How should we act when others don’t share our heroes? It’s an old question, but it’s relevant these days. I don’t think we’ve gotten any better at answering it. Writing something critical about someone widely admired remains a good way of getting smart people to say stupid things.
This phenomenon was recently on display in the response to Agustín Fuentes’ Science retrospective on Charles Darwin’s The Descent of Man, and Selection in Relation to Sex. Fuentes’ editorial highlighted sections of Descent where Darwin wrote prejudiced and incorrect things about Indigenous people. These were Darwin’s worst ideas, in a book that already had a tarnished legacy. Nonetheless, a number of very senior academics felt that the letter demanded immediate censure.
“Fuentes [does not] recognize Darwin’s admiration for the courage of the Patagonian Indians as opposed to the timidity of the Spanish gauchos, who were trying to exterminate them,” replied University of Chicago’s Robert Richards, as if there were passages in Darwin’s work that could somehow prove he was a good person. True to form, his colleague Jerry Coyne—easily the most embarrassing person in evolutionary biology—couldn’t resist the opportunity to be a bully. “I bet you ten to one that Fuentes, had he been Darwin’s contemporary, would have been even more of a moral reprobate than Charles himself,” he wrote on his popular blog, Why Evolution Is True.
Simultaneously, the Sierra Club has been roiling with an internecine dispute over a blog post its (now departed) Executive Director Michael Brune published last year. The dynamics here are more complicated and I am reluctant to wade into them. But the core of the conflict is similar; the same misconception that there is a winnable argument about a historical figure’s character on display. “Muir specifically noted how Native peoples interacted with the landscape while living in harmony with wild nature,” wrote dissenting Sierra Club Board members Aaron Mair, Chad Hanson, and Mary Ann Nelson in Earth Island Journal. Yes, and…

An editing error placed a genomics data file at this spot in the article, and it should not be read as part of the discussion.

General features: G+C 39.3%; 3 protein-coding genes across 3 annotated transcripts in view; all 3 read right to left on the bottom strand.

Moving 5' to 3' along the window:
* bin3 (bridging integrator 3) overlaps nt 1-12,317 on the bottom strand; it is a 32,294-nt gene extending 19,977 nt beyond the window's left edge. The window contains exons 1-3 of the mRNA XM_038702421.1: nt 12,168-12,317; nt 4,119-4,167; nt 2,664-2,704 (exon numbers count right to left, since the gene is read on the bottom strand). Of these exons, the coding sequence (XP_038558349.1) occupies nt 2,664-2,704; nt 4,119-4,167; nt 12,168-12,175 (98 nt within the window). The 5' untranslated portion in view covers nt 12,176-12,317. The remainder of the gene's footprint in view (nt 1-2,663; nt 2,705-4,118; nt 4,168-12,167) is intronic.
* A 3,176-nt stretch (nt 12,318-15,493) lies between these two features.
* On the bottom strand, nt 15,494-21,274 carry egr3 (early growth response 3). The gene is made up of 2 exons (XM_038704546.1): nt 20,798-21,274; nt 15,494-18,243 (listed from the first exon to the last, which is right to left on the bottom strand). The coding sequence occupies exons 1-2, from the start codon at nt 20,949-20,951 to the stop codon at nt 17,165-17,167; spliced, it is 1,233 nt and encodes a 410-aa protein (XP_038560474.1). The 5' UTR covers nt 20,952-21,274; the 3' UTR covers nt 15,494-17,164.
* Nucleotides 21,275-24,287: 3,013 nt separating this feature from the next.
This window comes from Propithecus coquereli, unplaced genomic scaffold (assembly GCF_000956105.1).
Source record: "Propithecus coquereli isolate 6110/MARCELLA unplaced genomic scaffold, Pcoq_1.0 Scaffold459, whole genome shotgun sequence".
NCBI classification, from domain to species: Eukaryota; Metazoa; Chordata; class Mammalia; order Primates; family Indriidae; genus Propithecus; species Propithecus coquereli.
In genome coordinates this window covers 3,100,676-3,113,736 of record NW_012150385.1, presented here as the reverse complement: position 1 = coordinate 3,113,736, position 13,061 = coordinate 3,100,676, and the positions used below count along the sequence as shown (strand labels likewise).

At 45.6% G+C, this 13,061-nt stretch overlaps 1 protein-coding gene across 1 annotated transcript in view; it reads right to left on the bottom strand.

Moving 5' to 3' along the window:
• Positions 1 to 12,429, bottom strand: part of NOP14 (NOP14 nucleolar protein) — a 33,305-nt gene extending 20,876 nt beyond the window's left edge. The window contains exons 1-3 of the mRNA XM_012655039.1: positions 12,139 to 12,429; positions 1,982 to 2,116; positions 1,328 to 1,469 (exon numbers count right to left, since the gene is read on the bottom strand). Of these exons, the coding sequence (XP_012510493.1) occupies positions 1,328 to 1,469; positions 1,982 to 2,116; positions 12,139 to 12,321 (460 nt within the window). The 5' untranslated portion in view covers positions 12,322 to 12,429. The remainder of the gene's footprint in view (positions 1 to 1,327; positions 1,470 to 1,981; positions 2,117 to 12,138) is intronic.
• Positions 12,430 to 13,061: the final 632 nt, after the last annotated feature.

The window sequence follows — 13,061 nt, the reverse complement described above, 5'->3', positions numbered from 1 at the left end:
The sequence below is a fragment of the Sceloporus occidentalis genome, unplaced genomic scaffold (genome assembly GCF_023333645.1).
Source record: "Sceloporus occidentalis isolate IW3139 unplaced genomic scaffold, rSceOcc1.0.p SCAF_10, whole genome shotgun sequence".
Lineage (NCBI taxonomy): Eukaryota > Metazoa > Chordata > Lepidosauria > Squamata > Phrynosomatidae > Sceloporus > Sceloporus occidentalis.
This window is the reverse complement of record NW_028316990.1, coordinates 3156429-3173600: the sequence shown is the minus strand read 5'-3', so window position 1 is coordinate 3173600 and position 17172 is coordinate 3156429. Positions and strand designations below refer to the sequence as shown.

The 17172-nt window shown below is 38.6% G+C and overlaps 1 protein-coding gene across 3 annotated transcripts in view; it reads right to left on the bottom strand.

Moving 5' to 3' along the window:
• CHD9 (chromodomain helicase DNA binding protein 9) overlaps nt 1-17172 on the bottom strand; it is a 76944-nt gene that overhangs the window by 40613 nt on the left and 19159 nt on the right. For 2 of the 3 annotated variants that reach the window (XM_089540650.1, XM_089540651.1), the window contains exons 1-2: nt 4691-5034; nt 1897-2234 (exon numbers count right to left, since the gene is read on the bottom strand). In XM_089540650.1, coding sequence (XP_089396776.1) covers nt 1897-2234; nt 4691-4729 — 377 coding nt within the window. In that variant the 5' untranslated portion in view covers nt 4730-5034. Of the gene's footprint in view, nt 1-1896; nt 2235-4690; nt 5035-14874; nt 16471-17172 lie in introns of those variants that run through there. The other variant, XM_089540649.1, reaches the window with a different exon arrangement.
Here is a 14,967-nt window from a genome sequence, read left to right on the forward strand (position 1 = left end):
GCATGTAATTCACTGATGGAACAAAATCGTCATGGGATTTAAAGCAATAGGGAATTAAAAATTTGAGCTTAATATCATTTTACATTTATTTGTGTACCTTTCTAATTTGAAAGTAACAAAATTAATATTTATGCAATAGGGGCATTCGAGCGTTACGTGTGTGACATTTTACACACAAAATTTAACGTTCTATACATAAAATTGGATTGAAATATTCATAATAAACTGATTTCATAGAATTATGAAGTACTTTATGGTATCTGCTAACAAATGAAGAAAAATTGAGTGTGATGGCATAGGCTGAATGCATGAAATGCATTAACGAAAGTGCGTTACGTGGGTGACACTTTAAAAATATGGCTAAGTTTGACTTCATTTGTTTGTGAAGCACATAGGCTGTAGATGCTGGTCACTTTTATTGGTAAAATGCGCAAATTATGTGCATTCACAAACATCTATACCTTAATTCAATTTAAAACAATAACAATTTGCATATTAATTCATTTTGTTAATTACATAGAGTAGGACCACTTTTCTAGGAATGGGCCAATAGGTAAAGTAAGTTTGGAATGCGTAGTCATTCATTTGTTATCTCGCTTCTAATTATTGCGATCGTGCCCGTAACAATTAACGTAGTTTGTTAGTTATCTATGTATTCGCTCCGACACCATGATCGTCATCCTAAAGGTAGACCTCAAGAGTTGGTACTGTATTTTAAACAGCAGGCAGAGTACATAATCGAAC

I am sure both Darwin and Muir’s defenders would say they are pushing back against overly narrow caricatures of complicated people, which is subjective and not worth debating here. What is worth questioning is their shared assertion that holding historical figures up to scrutiny is a threat to their professions. “[I]naccurate and unfounded information…could create damaging divisions among the conservation movement” write Mair, Hanson, and Nelson. “Fuentes’ vituperative exposition will encourage a spectrum of anti-evolution voices and damage prospects for an expanded, more gender and ethnically diverse new generation of evolutionary scientists”, write Coyne and his colleagues. Are these claims true? Are conservation and evolutionary biology really so fragile? I don’t think so. I certainly hope not.
A friend of mine likes to talk about why it’s important to separate the art from the artist, so to speak. It’s not a perfect analogy, but I think it’s useful here: I am as confident that we will still be teaching John Muir and Charles Darwin in 100 years as I am that we will still be teaching Nabokov. This is because their work has already changed the world, and despite occasional dalliances elsewhere, the world is what the academy is concerned with studying.
The problem with these spats is not that the stakes are low—they clearly aren’t, at least symbolically—but that their impact reveals weaknesses in the structures of science and advocacy that can be hard to stomach. In an ideal universe, twelve of the brightest biologists working today wouldn’t feel compelled to write a petulant letter in response to some mild criticism of someone who has been dead 139 years, itself penned by another secure academic at Princeton. In an ideal universe, the Sierra Club’s bottom line and impact wouldn’t be threatened by how their president portrayed their founder in a blog post.
We don’t live in an ideal universe, of course, and we all have our Muirs and Darwins; I wrote and then deleted an unnecessary response to an essay that lightly questioned aspects of Peter Matthiessen’s writing just last week. That doesn’t mean we can’t interrogate where our strongest reactions come from, or try and build systems that make these strong reactions beside the point. “Descent” is a text from which to learn, but not to venerate,” writes Fuentes. Who could argue with that? The ground moves beneath us, too. We will also deserve the grace of being allowed to have been wrong.